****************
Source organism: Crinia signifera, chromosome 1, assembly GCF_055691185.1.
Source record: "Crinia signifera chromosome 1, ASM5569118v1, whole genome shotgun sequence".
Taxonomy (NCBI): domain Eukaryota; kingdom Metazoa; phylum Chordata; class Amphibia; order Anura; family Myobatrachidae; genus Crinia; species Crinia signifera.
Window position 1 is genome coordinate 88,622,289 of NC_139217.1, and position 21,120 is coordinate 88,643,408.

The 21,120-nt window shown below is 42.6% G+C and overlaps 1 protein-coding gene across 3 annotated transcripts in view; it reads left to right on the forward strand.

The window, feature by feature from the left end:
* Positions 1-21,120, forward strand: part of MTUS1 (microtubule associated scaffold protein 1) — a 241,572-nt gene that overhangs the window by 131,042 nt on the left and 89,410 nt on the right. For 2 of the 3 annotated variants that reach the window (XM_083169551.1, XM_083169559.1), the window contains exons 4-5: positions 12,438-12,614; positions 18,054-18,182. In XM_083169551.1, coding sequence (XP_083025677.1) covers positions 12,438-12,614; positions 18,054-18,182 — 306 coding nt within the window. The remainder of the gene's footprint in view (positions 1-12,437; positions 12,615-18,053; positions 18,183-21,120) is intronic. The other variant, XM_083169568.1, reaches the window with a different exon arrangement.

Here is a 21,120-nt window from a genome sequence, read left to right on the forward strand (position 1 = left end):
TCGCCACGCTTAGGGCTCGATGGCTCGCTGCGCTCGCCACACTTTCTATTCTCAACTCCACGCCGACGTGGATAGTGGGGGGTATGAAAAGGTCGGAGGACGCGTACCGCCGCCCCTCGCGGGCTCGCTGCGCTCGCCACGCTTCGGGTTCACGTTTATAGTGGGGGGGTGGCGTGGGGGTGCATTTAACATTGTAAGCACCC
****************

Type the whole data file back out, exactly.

Source organism: Crinia signifera, chromosome 1, assembly GCF_055691185.1.
Source record: "Crinia signifera chromosome 1, ASM5569118v1, whole genome shotgun sequence".
Taxonomy (NCBI): domain Eukaryota; kingdom Metazoa; phylum Chordata; class Amphibia; order Anura; family Myobatrachidae; genus Crinia; species Crinia signifera.
Window position 1 is genome coordinate 88,622,289 of NC_139217.1, and position 21,120 is coordinate 88,643,408.

The 21,120-nt window shown below is 42.6% G+C and overlaps 1 protein-coding gene across 3 annotated transcripts in view; it reads left to right on the forward strand.

The window, feature by feature from the left end:
* Positions 1-21,120, forward strand: part of MTUS1 (microtubule associated scaffold protein 1) — a 241,572-nt gene that overhangs the window by 131,042 nt on the left and 89,410 nt on the right. For 2 of the 3 annotated variants that reach the window (XM_083169551.1, XM_083169559.1), the window contains exons 4-5: positions 12,438-12,614; positions 18,054-18,182. In XM_083169551.1, coding sequence (XP_083025677.1) covers positions 12,438-12,614; positions 18,054-18,182 — 306 coding nt within the window. The remainder of the gene's footprint in view (positions 1-12,437; positions 12,615-18,053; positions 18,183-21,120) is intronic. The other variant, XM_083169568.1, reaches the window with a different exon arrangement.

Here is a 21,120-nt window from a genome sequence, read left to right on the forward strand (position 1 = left end):
TCGCCACGCTTAGGGCTCGATGGCTCGCTGCGCTCGCCACACTTTCTATTCTCAACTCCACGCCGACGTGGATAGTGGGGGGTATGAAAAGGTCGGAGGACGCGTACCGCCGCCCCTCGCGGGCTCGCTGCGCTCGCCACGCTTCGGGTTCACGTTTATAGTGGGGGGGTGGCGTGGGGGTGCATTTAACATTGTAAGCACCC